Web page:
And finally, what is next for you?
At the moment I am working with colleagues at the University of Girona to adapt the book for teachers in Spain, where immigration is a relatively recent phenomenon. Through this process I continue to improve my Spanish and am gaining a new awareness of the challenge of expressing knowledge and sharing perspectives in a language I am still learning.  I am filled anew with admiration for students in elementary and secondary schools who are doing this six hours a day, five days a week, forty weeks a year.

Because I am now living in Spain most of the time I have become increasingly interested in CLIL (Content and Language Integrated Learning). CLIL is an increasingly popular approach to foreign language teaching in Spain and many other countries in Europe, and many teachers are providing instruction through the medium of English in subjects such as Social Studies, Arts, or Science. The learning objectives include language-learning objectives as well as the usual content objectives. I believe many of the approaches and strategies described in my book, that have been used effectively with immigrant and minority students who are learning the language of instruction, are equally useful in the CLIL context. So I am looking for opportunities to share some of this knowledge and experience with CLIL teachers and advisers.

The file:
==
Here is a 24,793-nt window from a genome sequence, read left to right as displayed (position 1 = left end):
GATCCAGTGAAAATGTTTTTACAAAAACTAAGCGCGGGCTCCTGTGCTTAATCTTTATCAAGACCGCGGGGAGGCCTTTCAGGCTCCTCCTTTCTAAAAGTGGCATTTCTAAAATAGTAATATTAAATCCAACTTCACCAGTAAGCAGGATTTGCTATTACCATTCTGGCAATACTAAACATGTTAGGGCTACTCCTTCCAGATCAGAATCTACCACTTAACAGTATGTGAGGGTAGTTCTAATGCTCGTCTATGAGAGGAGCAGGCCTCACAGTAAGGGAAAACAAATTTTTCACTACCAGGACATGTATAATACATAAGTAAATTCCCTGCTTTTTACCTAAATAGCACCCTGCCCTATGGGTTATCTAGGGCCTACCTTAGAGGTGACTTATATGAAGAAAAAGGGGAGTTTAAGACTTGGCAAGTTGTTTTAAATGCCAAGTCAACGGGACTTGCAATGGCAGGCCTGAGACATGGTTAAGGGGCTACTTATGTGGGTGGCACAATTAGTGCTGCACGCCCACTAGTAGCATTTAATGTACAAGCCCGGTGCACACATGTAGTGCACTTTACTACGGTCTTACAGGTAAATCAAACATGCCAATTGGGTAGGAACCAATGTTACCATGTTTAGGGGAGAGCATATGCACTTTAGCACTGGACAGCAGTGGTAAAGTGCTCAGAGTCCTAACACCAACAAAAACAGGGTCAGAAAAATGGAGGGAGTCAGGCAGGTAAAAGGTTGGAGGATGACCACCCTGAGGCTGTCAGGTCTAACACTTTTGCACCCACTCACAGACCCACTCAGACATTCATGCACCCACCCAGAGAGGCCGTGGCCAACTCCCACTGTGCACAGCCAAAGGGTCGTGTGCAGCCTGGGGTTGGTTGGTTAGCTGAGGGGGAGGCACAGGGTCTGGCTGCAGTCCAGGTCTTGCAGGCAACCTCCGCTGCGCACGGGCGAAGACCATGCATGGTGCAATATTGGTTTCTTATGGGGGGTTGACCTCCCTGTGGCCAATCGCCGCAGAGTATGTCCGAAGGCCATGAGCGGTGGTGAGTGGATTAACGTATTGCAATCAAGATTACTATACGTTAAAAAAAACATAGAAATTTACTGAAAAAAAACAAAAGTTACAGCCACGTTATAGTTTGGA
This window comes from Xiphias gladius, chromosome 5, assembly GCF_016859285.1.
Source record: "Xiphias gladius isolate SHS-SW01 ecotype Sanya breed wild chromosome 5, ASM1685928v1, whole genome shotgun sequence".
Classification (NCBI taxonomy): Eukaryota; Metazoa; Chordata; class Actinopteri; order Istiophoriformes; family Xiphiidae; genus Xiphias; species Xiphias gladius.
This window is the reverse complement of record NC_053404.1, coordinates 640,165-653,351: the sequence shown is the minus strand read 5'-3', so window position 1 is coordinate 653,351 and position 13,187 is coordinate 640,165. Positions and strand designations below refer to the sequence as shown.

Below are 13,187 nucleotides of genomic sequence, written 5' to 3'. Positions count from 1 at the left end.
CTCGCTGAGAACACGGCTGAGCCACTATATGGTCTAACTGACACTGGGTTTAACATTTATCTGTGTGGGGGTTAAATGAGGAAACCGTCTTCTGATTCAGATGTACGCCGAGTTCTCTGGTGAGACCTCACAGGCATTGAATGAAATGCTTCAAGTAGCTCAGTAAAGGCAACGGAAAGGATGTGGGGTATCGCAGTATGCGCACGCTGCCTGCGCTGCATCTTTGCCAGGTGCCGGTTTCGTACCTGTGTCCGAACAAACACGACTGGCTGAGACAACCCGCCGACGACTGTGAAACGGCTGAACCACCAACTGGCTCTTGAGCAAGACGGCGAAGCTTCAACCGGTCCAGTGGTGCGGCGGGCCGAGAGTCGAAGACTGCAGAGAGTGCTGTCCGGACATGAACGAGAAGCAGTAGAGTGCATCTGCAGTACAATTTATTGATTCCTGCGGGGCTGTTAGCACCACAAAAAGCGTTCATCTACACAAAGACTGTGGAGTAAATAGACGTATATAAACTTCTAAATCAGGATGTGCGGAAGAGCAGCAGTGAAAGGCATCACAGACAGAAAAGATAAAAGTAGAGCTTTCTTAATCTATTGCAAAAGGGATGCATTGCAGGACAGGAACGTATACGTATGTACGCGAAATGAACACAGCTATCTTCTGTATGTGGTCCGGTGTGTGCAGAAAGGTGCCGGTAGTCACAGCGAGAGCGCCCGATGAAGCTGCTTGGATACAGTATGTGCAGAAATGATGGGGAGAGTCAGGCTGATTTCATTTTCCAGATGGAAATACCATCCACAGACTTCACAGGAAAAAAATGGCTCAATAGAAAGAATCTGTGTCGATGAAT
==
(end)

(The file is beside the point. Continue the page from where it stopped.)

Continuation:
Reference: UNESCO. (2003) Education in a Multilingual World. Paris: UNESCO. Position paper on language and education in multilingual societies. Available at: http://unesdoc.unesco.org/images/0012/001297/129728e.pdf